A fond farewell to the Ford Ka

Ford Ka mk1

A tiny heavyweight of one of Europe’s growing new car classes, and a crucial player in Ford’s European history, has met its end.

It would be wrong, as the motoring press’s first drives of the new Ford Ka+ appear online, to allow a car that played a key role in the European history of its maker and brought a new generation of buyers into Ford showrooms, to just slip away. The Ka is dead. The city car that did more for that emergent vehicle class in the 1990s than any other, save, perhaps, the original Renault Twingo, has been discontinued. And while its replacement, the Ka+, may be a great many other things and, as you may have already read, a commendable car in its own way, it is anything but a direct replacement.

Production of the second-generation Ka, in Poland, on the line it shared with its Fiat 500 sister car, actually stopped back in April. I dare say plenty of people may well have forgotten that it ever existed even before then, such is the change that the city car segment has seen in the past few years. We now have the Volkswagen Up, the Toyota Aygo and various other-badged siblings of both clamouring for attention, as well as the new Renault Twingo and Smart Forfour, and plenty of alternatives from Korean and Japanese brands.

How many of them would be here today, I wonder, if the original Ka hadn’t become the poster-boy for Ford’s bold ‘New Edge’ design language 20 years ago? If it hadn’t shown that cars at the very bottom of the market could be chic and desirable and also really sell, to the tune of almost half a million examples? Half? Fewer than half, even?

For me, the Ka came along not long before I passed my driving test. I remember one lad I was at school with being bought one while we were both still in our teens – and being enormously jealous in the way that only a teenager can be. Both your options and your vision are somewhat limited at that age, of course. I knew the Ford was really only a chopped-about Fiesta underneath. I knew that I ought to have designs on an original Mini or a Peugeot 205 instead. But it didn’t matter; the Ka was a desirable car. That’s the effect that great design has on people.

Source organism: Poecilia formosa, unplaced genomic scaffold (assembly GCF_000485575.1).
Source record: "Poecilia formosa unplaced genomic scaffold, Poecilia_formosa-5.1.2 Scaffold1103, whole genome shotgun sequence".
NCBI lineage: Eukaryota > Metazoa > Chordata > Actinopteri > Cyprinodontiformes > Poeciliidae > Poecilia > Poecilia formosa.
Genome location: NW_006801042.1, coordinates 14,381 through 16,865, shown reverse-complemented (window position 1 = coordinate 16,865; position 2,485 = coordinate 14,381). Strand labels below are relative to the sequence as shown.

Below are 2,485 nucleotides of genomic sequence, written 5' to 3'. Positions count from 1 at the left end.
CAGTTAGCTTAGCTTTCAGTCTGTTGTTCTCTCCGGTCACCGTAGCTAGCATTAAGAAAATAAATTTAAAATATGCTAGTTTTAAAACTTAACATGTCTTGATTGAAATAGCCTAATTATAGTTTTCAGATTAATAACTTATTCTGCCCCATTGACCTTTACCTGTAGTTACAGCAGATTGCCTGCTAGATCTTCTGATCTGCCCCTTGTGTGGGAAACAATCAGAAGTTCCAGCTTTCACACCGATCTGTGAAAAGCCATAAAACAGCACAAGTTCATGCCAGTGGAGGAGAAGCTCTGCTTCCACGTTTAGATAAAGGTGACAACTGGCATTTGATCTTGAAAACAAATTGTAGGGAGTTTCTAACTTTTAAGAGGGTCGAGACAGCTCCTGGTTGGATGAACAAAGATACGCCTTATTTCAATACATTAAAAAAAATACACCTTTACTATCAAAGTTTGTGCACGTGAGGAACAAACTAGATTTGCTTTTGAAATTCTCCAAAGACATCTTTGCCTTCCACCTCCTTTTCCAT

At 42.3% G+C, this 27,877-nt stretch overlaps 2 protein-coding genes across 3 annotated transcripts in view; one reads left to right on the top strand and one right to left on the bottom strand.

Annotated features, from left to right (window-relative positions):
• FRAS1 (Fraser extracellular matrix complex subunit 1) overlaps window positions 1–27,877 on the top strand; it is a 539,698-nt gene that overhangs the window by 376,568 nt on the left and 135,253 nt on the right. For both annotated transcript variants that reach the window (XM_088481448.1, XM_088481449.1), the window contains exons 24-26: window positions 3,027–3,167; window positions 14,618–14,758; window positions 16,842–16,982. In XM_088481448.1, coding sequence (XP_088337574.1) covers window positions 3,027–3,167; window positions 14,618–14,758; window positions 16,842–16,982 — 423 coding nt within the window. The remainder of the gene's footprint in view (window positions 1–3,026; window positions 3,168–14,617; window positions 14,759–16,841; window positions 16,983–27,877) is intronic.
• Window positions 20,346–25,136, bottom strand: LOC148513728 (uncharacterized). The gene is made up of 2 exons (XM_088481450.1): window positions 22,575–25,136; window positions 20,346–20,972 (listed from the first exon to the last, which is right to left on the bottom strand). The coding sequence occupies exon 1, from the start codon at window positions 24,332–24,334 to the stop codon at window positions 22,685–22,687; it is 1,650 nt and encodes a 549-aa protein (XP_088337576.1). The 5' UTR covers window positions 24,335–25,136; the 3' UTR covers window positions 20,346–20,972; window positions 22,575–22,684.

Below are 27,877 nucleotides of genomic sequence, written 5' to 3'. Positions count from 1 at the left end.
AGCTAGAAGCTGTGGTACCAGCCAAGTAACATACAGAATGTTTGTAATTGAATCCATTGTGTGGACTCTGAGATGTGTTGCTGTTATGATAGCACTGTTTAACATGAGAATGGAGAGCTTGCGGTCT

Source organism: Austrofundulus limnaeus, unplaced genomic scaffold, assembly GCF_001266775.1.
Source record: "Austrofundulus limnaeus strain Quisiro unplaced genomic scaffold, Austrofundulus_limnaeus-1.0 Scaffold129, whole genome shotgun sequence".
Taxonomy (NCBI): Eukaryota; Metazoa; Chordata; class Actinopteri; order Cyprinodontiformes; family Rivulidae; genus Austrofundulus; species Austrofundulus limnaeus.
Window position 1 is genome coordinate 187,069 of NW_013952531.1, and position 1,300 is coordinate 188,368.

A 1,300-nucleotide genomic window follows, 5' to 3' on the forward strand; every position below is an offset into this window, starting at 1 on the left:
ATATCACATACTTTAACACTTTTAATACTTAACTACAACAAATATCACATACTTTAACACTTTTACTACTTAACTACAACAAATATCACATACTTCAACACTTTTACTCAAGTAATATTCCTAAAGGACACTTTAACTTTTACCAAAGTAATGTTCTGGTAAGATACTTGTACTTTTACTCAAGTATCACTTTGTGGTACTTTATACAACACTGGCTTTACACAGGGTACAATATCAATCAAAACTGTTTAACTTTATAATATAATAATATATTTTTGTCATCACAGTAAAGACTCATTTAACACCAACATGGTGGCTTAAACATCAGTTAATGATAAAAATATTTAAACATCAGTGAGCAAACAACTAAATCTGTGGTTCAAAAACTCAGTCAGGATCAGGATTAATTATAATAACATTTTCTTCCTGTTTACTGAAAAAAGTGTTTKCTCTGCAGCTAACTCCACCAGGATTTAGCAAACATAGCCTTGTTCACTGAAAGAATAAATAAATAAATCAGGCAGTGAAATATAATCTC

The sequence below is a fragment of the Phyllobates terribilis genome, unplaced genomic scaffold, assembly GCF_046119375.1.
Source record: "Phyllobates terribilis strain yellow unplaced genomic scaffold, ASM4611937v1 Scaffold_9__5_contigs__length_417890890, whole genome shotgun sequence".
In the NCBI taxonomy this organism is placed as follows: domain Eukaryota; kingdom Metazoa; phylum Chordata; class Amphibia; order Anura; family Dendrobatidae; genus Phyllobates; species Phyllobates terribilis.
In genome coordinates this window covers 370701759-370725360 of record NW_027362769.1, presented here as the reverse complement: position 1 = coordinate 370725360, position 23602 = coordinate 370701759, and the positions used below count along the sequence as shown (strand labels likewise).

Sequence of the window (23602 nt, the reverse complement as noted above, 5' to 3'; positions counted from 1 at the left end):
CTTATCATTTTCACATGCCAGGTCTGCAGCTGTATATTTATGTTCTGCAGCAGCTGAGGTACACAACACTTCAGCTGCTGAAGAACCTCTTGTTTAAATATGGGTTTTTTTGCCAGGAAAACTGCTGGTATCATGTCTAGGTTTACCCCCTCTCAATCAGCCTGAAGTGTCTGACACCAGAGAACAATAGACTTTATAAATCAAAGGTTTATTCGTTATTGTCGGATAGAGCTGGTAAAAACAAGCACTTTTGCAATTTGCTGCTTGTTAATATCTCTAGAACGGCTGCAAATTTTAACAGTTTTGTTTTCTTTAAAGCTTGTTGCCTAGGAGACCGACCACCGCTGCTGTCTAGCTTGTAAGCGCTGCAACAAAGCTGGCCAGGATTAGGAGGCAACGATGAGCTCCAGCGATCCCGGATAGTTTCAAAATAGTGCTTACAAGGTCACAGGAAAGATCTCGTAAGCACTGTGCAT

I also remember reporting on the launch of the second-generation Ka in 2008 and chatting with Ford design supremo Martin Smith about all the ways they’d sought to modernise and improve it. ‘Taking the nappy off’ was a big part of the conversation. The feature Smith and his colleagues liked least about the original Ka was the wraparound rear bumper, which to his eyes made the Ka look as if it was still in Pampers. And so the nappy went – and along with it went much of the visual charm that made the 1996 car so likeable, unfortunately.

Many will know why Ford is giving up on a European sales segment that’s still growing, that grew last year and for many years previously, and whose leading players are easily worth more than 100,000 registrations a year. City cars are a peculiarly European phenomenon, and the One Ford product mantra doesn’t allows for cars like that anymore.

The Ka+ is a full-size five-door supermini built in India and designed predominantly to suit tastes there, in the Middle East and in South America. It’s entirely pragmatic, conventional and conservative-looking, as all budget options tend to be. It’s by no means a bad car – and, sure enough, its presence in the European picture may well allow the new Fiesta, which we’ll see in a few months, to become a better car, too. Fair enough.

But elsewhere in the world, it’s called the Figo: a model name with some sufficiently undesirable connotations in various European languages to convince Ford to allow the car to masquerade as the Ka+ in these parts, in the hope that nobody will notice how drastically different a car it is to the one it’s pretending to be.

Sorry, Ford, but I think people will notice. Moreover, I think that lad I knew who had a Ka in his teens, and who in a few years’ time may well be in the market for transport for his eldest teenager, would look at the Ka+ and wonder what had happened to the youthful, cheeky little vehicle he knew. Well, it’s gone – the same way as the Australian Falcon and the original European Kuga. What a shame. 

Source: Car


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